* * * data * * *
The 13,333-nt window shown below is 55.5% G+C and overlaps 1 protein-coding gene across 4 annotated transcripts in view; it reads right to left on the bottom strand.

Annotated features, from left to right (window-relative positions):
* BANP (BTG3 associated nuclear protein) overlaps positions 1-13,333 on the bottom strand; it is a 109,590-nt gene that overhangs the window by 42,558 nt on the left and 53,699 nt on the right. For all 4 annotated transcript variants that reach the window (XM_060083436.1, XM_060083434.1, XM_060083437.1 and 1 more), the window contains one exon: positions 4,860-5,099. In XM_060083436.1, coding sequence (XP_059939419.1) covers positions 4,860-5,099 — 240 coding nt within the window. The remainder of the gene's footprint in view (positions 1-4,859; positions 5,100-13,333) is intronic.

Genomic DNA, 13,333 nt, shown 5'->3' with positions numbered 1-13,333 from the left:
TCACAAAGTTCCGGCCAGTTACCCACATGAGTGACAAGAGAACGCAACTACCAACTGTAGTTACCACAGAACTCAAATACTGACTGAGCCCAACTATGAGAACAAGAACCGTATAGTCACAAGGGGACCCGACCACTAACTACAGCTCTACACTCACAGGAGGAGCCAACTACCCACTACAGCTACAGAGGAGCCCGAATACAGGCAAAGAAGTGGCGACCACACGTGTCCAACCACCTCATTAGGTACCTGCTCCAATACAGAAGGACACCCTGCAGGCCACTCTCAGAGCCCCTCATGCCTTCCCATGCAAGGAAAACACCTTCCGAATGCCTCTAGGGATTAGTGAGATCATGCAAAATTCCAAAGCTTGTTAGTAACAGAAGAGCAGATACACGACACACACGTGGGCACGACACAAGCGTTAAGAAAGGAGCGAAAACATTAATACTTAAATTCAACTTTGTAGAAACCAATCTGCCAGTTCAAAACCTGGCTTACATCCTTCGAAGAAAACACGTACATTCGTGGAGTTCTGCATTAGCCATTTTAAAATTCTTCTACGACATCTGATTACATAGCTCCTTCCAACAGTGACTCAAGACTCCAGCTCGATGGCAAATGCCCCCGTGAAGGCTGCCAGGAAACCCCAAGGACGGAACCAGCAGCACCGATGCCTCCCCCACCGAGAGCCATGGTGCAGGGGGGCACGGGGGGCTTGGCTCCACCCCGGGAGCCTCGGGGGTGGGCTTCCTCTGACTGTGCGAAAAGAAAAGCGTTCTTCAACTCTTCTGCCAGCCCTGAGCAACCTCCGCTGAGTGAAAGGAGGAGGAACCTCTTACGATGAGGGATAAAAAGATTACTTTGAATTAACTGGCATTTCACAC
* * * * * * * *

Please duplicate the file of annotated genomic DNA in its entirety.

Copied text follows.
The 13,333-nt window shown below is 55.5% G+C and overlaps 1 protein-coding gene across 4 annotated transcripts in view; it reads right to left on the bottom strand.

Annotated features, from left to right (window-relative positions):
* BANP (BTG3 associated nuclear protein) overlaps positions 1-13,333 on the bottom strand; it is a 109,590-nt gene that overhangs the window by 42,558 nt on the left and 53,699 nt on the right. For all 4 annotated transcript variants that reach the window (XM_060083436.1, XM_060083434.1, XM_060083437.1 and 1 more), the window contains one exon: positions 4,860-5,099. In XM_060083436.1, coding sequence (XP_059939419.1) covers positions 4,860-5,099 — 240 coding nt within the window. The remainder of the gene's footprint in view (positions 1-4,859; positions 5,100-13,333) is intronic.

Genomic DNA, 13,333 nt, shown 5'->3' with positions numbered 1-13,333 from the left:
TCACAAAGTTCCGGCCAGTTACCCACATGAGTGACAAGAGAACGCAACTACCAACTGTAGTTACCACAGAACTCAAATACTGACTGAGCCCAACTATGAGAACAAGAACCGTATAGTCACAAGGGGACCCGACCACTAACTACAGCTCTACACTCACAGGAGGAGCCAACTACCCACTACAGCTACAGAGGAGCCCGAATACAGGCAAAGAAGTGGCGACCACACGTGTCCAACCACCTCATTAGGTACCTGCTCCAATACAGAAGGACACCCTGCAGGCCACTCTCAGAGCCCCTCATGCCTTCCCATGCAAGGAAAACACCTTCCGAATGCCTCTAGGGATTAGTGAGATCATGCAAAATTCCAAAGCTTGTTAGTAACAGAAGAGCAGATACACGACACACACGTGGGCACGACACAAGCGTTAAGAAAGGAGCGAAAACATTAATACTTAAATTCAACTTTGTAGAAACCAATCTGCCAGTTCAAAACCTGGCTTACATCCTTCGAAGAAAACACGTACATTCGTGGAGTTCTGCATTAGCCATTTTAAAATTCTTCTACGACATCTGATTACATAGCTCCTTCCAACAGTGACTCAAGACTCCAGCTCGATGGCAAATGCCCCCGTGAAGGCTGCCAGGAAACCCCAAGGACGGAACCAGCAGCACCGATGCCTCCCCCACCGAGAGCCATGGTGCAGGGGGGCACGGGGGGCTTGGCTCCACCCCGGGAGCCTCGGGGGTGGGCTTCCTCTGACTGTGCGAAAAGAAAAGCGTTCTTCAACTCTTCTGCCAGCCCTGAGCAACCTCCGCTGAGTGAAAGGAGGAGGAACCTCTTACGATGAGGGATAAAAAGATTACTTTGAATTAACTGGCATTTCACAC